The lure of Arabia has called to the imagination for thousands of years; mysterious and unfathomable like the Sphinx itself. Now, after the promise of Arab Spring, we watch events unfold and wait. Like the Pyramids, like the Sphinx, like the Libyan Desert – we wait.
Mystery, magic, the supernatural – ‘aja’ib – spells of Orient Arabia have long captivated European minds. King Solomon – the archetype magi – perhaps, cast the first spell and its taste has lingered since. There is no more formidable evidence of this spell than Alice Coltrane’s 1970 classic album Ptah the El Daoud. She carries on the jazz as mystical search genre that John Coltrane pioneered. With help from Pharoah Sanders this gem is a must for those who experience music as meditation and message. I saw her perform with Carlos Santana, John Mclaughlin and Michael Shrieve in San Francisco. Her over whelming power as an organist and on the harp was unforgettable. She became a student of Swami Satchidananda and Sai Baba and the Swamini of her own Vedanta ashram near Malibu. Much beloved, she died in 2007.
1001 Arabian Nights/Alf Layla wa Layla remains another classic exemplifier of the lure. Sultan Shahryar, having been betrayed by a faithless wife, is determined to never again fall victim to a woman. So he marries a virgin every day then has her executed the following morning. Over time the empire runs short of acceptable candidates. Shahrazad, daughter of the Grand Vizier begs her father’s permission to marry the Sultan. Finally he relents, and so the plot unfurls.
After making love with the Sultan on her wedding night Shahrazad begs his permission to tell her younger sister, Dunyazade, one final bedtime story. Shahrazad weaves her intricate tales and carefully winds them into a climatic turning point just as dawn arrives.. And so it goes for 1001 nights, until the Sultan rescinds his terrible decree and Shahrazad lives, as do her stories.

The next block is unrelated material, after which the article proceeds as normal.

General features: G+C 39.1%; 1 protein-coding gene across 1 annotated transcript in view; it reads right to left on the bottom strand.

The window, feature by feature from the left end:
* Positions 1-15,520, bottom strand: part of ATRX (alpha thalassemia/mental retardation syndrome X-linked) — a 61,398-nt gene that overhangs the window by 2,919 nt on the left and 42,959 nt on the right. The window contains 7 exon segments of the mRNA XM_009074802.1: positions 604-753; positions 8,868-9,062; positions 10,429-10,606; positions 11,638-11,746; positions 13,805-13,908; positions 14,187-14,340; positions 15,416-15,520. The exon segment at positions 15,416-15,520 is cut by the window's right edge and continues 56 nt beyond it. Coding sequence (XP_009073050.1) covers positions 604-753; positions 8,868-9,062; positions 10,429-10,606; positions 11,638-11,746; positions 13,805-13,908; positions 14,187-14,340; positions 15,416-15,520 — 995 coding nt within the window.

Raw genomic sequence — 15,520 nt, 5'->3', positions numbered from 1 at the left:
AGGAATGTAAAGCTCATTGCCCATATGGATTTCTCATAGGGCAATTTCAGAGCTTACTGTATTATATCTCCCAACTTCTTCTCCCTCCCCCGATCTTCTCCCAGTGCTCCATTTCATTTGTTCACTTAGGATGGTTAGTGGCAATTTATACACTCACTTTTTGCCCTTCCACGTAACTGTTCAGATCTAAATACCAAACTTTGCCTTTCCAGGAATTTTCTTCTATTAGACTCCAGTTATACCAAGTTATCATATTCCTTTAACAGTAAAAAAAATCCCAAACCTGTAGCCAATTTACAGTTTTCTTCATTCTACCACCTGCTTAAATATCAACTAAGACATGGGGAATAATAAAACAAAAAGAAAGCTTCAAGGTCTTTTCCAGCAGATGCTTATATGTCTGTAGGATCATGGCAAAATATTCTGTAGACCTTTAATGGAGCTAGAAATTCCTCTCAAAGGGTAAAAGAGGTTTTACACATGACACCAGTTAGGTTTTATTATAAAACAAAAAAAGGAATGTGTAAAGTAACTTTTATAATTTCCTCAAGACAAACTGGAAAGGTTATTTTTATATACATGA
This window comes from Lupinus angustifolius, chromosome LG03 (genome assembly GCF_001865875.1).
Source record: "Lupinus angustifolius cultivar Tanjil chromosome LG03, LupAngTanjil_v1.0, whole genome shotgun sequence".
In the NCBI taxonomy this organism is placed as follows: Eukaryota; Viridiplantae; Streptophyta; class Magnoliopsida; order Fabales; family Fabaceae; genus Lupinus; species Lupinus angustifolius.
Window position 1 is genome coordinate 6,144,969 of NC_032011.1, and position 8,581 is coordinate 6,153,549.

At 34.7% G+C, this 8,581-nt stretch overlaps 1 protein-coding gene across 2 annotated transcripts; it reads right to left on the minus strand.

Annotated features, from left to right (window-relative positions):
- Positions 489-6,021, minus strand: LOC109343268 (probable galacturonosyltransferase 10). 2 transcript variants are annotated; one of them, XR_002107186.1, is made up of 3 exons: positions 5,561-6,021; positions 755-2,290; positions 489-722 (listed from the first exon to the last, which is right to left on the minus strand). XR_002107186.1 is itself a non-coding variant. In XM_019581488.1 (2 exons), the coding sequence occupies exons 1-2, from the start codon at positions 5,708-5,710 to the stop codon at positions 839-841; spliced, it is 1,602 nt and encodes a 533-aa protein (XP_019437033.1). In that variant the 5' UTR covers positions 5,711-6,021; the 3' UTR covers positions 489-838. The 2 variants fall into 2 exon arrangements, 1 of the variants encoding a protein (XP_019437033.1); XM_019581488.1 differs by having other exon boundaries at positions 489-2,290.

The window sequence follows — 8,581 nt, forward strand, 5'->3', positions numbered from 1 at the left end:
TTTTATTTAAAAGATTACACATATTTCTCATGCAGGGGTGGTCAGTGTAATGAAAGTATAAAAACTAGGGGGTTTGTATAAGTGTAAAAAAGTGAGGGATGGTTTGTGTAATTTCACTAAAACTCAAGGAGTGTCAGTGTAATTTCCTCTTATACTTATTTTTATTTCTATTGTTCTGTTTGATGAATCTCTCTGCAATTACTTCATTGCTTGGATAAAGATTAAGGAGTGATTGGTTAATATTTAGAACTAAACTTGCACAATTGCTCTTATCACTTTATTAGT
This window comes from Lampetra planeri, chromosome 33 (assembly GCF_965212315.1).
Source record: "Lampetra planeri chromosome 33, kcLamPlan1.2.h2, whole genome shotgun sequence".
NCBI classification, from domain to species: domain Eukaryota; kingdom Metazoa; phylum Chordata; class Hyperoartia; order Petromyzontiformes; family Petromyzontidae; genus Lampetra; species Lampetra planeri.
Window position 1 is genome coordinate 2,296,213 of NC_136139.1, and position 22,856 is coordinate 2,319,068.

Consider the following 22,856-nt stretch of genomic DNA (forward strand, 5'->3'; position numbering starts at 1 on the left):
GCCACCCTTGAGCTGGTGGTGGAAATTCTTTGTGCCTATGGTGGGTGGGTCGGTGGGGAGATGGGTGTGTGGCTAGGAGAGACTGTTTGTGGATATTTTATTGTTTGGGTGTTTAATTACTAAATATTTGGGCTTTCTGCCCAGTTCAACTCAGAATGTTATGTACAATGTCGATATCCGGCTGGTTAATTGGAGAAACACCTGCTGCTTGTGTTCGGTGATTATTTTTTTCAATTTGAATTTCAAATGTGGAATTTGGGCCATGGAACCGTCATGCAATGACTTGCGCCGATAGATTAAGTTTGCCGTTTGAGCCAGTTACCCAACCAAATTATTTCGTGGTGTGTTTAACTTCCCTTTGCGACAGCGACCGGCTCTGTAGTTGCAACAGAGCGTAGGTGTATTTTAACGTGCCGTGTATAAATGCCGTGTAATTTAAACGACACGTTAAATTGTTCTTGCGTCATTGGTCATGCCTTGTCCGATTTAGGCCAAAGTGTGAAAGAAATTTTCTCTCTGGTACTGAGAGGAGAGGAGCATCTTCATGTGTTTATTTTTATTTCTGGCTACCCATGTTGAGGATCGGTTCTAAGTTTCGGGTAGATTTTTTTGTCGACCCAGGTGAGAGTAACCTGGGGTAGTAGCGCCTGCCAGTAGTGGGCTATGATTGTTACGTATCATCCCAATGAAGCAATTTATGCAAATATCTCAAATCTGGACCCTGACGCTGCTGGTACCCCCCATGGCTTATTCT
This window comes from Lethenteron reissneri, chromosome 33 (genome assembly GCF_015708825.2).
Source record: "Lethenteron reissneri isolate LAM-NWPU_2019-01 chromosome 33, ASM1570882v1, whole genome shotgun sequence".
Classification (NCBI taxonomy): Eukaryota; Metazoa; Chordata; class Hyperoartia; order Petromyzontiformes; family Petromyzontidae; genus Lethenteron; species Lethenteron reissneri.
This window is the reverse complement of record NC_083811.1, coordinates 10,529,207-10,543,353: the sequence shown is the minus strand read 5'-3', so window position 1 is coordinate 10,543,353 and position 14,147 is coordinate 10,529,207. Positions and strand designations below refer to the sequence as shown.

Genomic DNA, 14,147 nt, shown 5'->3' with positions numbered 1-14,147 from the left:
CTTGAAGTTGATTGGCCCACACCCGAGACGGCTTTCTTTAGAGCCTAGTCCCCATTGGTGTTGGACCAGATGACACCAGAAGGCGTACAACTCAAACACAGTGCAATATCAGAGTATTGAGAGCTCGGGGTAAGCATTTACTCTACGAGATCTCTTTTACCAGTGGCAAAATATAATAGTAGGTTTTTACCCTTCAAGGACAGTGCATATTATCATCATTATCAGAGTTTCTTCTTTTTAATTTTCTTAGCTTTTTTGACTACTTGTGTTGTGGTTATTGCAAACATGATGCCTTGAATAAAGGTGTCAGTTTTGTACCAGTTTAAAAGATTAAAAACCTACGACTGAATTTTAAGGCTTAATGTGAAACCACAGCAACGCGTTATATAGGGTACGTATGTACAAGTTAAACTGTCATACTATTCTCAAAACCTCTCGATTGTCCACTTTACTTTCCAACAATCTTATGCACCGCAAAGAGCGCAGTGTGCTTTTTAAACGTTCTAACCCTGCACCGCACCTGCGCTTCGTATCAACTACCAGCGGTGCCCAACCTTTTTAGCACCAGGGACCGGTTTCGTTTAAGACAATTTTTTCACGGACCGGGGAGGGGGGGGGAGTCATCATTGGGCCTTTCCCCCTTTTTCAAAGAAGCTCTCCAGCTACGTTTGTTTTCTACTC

Her stories are white magic. They open up worlds that invite reflection. Naguib Mahfouz
Stranger Magic by Marina Warner is a new, intriquing view into the fabled web of Aladdin, Ali Baba, genies and flying carpets with a special focus on how these archetypes have themselves becomes fused in Western culture and psyche. This is a very good read with wonderful illustrations from the various Arabian Night editions.
The first known copy of Arabian Nights, in the Bibliotheque Nationale in Paris, dates to Syria and the fourteenth century. The first Western translation was in French by Antoine Galland in 1704.
The most popular and successful was by an Englishman, Edward William Lane, which came out in 1841. Lane also authored a definitive Arabic-English dictionary which is still referred to. What makes Lane’s life story so appealing is the view he offers of an Ottoman Egypt as it was even in the early nineteenth century fading away. The voice of women could still be heard in Cairo. Ghawazzi dancers were learned women who could recite poetry, discuss intelligently and dance seductively. The name ghawazzi means conqueror in Arabic, they conquered the hearts of their audience. They gave rise to the belly-dance art form. Awalim (learned females) were the elite among women entertainers, known for their singing and modest chaste behavior.
Lane was also a scholar and explorer well versed in Egyptology. He made extensive notes and drawings of the ancient Egyptian monuments at the time Jean Francois Champollion’s epic work on the Rosetta Stone was underway.
Edward William Lane, 1801-1876 is the first extensive look at this fascinating man.
I have resided in a land where genii are still firmly believed to obey the summons of the magician or the owner of a talisman, and to act in occurrences of every day; and I have listened to stories of their deeds related as facts by persons of the highest respectability, and by some who would not condescend to read the tales of “one Thousand and One Nights’ , merely because they are fictions, and not written in the usual polished style of literary compositions. Edward Lane